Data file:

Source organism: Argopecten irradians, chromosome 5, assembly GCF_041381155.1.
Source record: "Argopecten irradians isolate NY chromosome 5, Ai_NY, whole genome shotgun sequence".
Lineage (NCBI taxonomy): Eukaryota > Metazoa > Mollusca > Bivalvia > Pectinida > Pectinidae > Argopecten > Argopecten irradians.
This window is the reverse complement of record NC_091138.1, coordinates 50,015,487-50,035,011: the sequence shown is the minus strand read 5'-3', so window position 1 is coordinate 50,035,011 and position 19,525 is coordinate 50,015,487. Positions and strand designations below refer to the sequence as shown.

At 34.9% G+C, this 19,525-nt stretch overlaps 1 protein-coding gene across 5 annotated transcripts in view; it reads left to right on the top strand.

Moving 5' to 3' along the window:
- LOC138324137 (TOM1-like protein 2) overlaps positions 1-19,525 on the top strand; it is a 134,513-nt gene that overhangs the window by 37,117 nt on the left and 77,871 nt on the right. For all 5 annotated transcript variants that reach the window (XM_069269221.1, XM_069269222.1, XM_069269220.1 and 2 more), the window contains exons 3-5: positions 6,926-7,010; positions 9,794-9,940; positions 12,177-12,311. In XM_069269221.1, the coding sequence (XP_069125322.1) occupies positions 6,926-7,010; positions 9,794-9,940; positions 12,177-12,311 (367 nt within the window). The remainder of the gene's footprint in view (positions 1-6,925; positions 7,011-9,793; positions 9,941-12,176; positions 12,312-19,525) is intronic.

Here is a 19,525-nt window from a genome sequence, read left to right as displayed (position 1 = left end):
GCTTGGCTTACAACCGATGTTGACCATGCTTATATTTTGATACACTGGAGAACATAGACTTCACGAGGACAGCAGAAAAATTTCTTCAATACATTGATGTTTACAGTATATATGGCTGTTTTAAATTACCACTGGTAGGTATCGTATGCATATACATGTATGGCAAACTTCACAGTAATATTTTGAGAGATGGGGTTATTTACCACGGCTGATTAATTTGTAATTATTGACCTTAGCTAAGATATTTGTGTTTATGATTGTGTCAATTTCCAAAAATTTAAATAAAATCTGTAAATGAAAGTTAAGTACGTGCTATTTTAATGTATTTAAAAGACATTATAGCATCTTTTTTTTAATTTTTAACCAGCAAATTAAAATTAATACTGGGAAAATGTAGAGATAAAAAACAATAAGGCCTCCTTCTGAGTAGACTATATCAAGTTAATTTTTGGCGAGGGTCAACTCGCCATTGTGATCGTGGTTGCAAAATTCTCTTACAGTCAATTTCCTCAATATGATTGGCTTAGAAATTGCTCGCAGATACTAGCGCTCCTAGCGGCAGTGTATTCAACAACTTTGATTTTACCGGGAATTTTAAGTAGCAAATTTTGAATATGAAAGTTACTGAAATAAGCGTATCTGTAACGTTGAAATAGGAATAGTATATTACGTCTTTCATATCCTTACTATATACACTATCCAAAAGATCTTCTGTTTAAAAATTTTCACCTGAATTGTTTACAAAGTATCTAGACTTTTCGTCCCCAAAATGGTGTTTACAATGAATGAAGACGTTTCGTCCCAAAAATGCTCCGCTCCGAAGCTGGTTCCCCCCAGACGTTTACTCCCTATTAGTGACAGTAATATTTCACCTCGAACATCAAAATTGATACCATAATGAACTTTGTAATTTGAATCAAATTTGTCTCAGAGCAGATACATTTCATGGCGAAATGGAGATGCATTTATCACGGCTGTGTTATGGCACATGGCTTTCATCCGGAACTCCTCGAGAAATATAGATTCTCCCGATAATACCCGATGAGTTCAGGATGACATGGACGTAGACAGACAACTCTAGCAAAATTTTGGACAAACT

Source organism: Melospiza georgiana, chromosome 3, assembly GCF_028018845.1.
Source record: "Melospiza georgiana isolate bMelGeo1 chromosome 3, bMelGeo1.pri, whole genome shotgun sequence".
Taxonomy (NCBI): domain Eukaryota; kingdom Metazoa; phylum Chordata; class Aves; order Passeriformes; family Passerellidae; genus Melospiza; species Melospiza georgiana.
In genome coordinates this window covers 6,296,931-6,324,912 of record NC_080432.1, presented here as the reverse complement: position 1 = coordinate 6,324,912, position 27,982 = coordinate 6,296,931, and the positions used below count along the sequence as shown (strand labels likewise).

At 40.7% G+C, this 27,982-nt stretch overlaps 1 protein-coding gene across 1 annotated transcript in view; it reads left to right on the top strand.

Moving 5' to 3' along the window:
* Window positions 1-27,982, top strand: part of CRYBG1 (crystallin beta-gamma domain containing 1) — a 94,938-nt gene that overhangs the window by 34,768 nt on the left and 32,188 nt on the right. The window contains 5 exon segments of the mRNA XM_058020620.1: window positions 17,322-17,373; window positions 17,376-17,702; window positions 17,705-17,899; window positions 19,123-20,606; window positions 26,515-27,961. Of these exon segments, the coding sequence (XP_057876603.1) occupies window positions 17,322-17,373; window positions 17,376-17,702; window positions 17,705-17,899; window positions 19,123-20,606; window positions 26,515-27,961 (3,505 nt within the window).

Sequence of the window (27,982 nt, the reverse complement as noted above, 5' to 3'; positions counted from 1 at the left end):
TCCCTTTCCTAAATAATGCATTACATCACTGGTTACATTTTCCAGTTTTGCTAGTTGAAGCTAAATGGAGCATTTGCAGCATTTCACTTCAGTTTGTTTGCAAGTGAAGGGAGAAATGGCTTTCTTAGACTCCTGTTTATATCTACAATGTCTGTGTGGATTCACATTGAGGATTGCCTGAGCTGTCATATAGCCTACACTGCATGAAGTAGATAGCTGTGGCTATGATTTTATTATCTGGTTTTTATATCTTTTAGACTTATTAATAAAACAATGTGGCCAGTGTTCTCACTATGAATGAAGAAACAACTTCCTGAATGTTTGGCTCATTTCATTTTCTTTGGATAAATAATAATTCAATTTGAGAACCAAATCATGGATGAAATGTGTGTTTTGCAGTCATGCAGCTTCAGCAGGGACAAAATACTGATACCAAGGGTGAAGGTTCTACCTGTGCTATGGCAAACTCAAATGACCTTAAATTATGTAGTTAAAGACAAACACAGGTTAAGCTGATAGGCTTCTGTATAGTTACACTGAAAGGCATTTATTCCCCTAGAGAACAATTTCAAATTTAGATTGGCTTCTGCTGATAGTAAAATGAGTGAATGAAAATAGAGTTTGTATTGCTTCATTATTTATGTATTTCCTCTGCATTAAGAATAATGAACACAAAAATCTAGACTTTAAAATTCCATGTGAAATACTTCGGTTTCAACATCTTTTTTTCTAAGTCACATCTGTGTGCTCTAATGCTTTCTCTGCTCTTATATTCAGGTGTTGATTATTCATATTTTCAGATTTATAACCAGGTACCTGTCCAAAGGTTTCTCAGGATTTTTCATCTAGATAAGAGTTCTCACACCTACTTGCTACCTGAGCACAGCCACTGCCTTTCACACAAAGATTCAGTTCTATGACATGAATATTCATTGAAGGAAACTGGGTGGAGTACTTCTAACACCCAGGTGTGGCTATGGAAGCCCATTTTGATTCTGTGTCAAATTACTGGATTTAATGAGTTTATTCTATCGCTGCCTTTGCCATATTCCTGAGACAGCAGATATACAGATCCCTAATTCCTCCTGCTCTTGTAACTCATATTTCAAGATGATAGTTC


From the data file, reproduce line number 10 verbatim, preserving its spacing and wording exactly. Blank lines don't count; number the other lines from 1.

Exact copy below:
Source organism: Melospiza georgiana, chromosome 3, assembly GCF_028018845.1.